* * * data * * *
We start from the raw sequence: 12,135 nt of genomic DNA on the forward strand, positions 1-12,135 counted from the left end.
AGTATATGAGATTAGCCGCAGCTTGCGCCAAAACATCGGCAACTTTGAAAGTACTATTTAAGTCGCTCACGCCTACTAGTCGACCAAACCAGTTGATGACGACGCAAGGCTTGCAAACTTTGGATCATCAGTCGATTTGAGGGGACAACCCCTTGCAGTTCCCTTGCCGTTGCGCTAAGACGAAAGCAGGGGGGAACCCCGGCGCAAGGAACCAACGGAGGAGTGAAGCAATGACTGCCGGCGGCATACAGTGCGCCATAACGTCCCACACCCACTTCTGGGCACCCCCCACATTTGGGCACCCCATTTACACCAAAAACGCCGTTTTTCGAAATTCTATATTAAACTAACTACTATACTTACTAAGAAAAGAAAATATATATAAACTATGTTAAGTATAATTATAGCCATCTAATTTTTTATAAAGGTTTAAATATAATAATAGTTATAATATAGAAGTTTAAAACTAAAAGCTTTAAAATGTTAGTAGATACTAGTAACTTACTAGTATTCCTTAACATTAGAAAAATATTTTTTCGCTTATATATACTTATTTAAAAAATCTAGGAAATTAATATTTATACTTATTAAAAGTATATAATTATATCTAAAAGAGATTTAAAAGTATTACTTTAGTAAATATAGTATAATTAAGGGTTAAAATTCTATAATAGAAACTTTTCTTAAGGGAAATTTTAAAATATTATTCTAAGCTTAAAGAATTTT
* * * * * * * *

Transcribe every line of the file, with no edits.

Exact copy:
We start from the raw sequence: 12,135 nt of genomic DNA on the forward strand, positions 1-12,135 counted from the left end.
AGTATATGAGATTAGCCGCAGCTTGCGCCAAAACATCGGCAACTTTGAAAGTACTATTTAAGTCGCTCACGCCTACTAGTCGACCAAACCAGTTGATGACGACGCAAGGCTTGCAAACTTTGGATCATCAGTCGATTTGAGGGGACAACCCCTTGCAGTTCCCTTGCCGTTGCGCTAAGACGAAAGCAGGGGGGAACCCCGGCGCAAGGAACCAACGGAGGAGTGAAGCAATGACTGCCGGCGGCATACAGTGCGCCATAACGTCCCACACCCACTTCTGGGCACCCCCCACATTTGGGCACCCCATTTACACCAAAAACGCCGTTTTTCGAAATTCTATATTAAACTAACTACTATACTTACTAAGAAAAGAAAATATATATAAACTATGTTAAGTATAATTATAGCCATCTAATTTTTTATAAAGGTTTAAATATAATAATAGTTATAATATAGAAGTTTAAAACTAAAAGCTTTAAAATGTTAGTAGATACTAGTAACTTACTAGTATTCCTTAACATTAGAAAAATATTTTTTCGCTTATATATACTTATTTAAAAAATCTAGGAAATTAATATTTATACTTATTAAAAGTATATAATTATATCTAAAAGAGATTTAAAAGTATTACTTTAGTAAATATAGTATAATTAAGGGTTAAAATTCTATAATAGAAACTTTTCTTAAGGGAAATTTTAAAATATTATTCTAAGCTTAAAGAATTTT